How a Foreclosure will affect you

By
Real Estate Agent with Berkshire Hathaway HomeServices

It's no surprise that, with the slow economy over the last few years, many people across the country have felt the stress in the finances.  Thousands of homeowners have found themselves in the unfortunate position of struggling to pay their bills every month, especially their mortgage.  Now, they are facing a possible foreclosure.  Have you ever wondered how a foreclosure will affect you?

First and foremost, your credit will get a huge hit.  Your credit score can be hit as much as a 300-400 point deduction.  Since lenders look at your credit score to determine what interest rate to charge you for a loan as well as whether you are credit worthy or not, this can be devastating.  In fact, even if you had perfect credit (a FICO score of 850) before the foreclosure, a 400 point hit would make you an undesirable candidate to loan money to in just about any amount.  You would be unable to buy a car or even to rent an apartment.  And, a foreclosure stays on your credit report for as long as 7 years.

Even if the bank takes back your SLC home in foreclosure, you may still owe them money.  They approved your loan based on the home's value at "X" amount of dollars.  If your home sells in foreclosure for less than the amount owed, you could still be responsible for the difference.  However, there are laws that vary from state to state to protect you from such a thing occurring.  You may want to consult with a real estate attorney to see exactly what the laws are in your area.

There has been a surge of "strategic defaults" happening around the country lately.  This happens when an investor decides that it will take too long for them to recoup their investment so they stop paying the mortgage on the property and walk away.  This has taken place more over the last couple of years due to the sudden drop in home values.  Many "flippers" have found that the home they purchased will be worth much less when they are through "flipping" it.  Judges are now ordering deficiency judgments, where these investors must pay back any money owed to the lender.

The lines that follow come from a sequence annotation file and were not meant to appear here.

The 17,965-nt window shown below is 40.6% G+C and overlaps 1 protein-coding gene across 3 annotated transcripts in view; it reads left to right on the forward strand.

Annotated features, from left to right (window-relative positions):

Sometimes, no matter how much you want to pay your mortgage, you simply are not able to.  If you find yourself coming up short every month, you should contact your mortgage company and be honest with them through written and verbal communication.  They may have a viable alternative to foreclosure.  Whatever you do, don't avoid that phone call from the lender.  This will only hurt you.

If you have any questions on how a foreclosure will affect you, please visit the Utah Foreclosure Law website.  If you are looking to sell your Salt Lake City or surrounding area home or wish to purchase one, don't hesitate to contact us!

Linda Secrist - Linda Secrist & Associates - Everything they touch turns to SOLD!

Comments (5)

Karen L. Pietsch
Cary Property Pros - 4 Sale Realty, Inc. - Crystal Lake, IL
Cary Property Pros. Cary Property Pros Premier Real Estate

Linda, this is an excellent post.  Thank you for writing it.  I'm going to re-blog it to my people, even though I'm in Illinois.  There's still a lot of really good information here.  Thanks again.  ;)

Jan 13, 2011 07:32 PM
Brett Butler
Linda Secrist and Associates (Prudential) - Draper, UT

 I agree this is a great post! I knew The Secrist Team would create a great blog!

Jan 13, 2011 07:54 PM
Cameron Novak
The Homefinding Center - Corona, CA
Featured Corona Real Estate Agent Team

Hi Linda, looks like you put a bit of thought in writing this post.  Looks like the folks in Utah are in good hands! ;-)

Jan 13, 2011 08:10 PM
Kevin Anderson
Remax Centre City Realty - Prince George, BC

Great Post. We need more professionals to write about these kinds of topics. Keep up the good work.

Jan 13, 2011 08:41 PM
David Burrows
Classic Realty - Fairfax, VA
No Pressure, Just Seriously Devoted to Real Estate

Linda, this is informaton that is of great value to anyone thinking about foreclosure. Many people fail to understand that they could be held responsible for the difference owed and the amount collected. This can be a huge hit! Thanks for the great post! - David

Jan 13, 2011 11:28 PM